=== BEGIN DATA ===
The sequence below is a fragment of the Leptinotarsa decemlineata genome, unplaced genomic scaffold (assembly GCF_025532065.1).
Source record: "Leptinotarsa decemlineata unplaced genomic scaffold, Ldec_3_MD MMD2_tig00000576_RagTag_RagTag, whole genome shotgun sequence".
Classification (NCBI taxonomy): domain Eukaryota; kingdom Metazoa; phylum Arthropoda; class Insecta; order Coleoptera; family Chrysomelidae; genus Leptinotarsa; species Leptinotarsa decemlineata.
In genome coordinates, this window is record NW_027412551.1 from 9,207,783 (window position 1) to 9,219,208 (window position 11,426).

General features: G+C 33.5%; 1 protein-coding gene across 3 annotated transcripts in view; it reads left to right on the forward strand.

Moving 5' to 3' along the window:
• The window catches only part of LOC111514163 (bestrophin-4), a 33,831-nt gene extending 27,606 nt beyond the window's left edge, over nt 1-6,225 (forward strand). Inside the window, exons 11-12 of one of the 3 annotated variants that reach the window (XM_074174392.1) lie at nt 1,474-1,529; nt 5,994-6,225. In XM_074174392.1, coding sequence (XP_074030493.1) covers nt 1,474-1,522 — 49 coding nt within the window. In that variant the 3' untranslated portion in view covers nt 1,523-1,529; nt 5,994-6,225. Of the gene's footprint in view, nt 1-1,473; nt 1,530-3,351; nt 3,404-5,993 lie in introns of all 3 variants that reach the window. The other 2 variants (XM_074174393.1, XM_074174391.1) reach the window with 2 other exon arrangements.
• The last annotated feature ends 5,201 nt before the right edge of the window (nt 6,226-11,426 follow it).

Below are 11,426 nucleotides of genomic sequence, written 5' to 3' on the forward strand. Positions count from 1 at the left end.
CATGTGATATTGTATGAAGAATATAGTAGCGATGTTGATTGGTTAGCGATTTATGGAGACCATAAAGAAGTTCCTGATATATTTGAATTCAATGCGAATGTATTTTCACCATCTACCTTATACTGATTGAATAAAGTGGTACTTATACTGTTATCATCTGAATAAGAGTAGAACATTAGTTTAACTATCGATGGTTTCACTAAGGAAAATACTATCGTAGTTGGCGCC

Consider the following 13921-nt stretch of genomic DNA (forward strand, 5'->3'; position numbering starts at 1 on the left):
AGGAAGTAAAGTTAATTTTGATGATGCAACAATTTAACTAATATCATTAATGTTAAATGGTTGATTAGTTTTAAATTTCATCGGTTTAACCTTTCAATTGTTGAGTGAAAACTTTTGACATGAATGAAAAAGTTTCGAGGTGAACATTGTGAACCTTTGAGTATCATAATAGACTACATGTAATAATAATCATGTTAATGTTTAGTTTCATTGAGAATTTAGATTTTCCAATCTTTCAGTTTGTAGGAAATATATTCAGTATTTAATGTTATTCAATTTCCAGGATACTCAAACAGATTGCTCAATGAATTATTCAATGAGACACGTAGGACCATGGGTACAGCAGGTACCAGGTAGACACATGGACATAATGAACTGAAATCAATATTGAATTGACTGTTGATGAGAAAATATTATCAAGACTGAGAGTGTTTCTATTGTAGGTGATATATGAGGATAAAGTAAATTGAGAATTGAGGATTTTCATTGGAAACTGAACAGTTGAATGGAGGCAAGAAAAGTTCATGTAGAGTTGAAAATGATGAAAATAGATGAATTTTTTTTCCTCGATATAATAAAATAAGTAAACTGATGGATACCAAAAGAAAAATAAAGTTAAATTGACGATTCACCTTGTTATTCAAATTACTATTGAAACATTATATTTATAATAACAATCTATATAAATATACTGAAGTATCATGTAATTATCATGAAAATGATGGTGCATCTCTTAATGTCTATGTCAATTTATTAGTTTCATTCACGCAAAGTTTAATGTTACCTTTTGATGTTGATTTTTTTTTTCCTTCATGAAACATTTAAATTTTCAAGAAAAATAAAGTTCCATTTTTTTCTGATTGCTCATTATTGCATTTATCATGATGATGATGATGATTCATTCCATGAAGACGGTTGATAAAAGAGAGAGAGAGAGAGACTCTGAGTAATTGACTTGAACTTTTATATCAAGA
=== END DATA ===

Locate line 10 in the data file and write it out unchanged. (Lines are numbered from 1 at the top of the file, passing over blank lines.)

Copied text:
CATGTGATATTGTATGAAGAATATAGTAGCGATGTTGATTGGTTAGCGATTTATGGAGACCATAAAGAAGTTCCTGATATATTTGAATTCAATGCGAATGTATTTTCACCATCTACCTTATACTGATTGAATAAAGTGGTACTTATACTGTTATCATCTGAATAAGAGTAGAACATTAGTTTAACTATCGATGGTTTCACTAAGGAAAATACTATCGTAGTTGGCGCC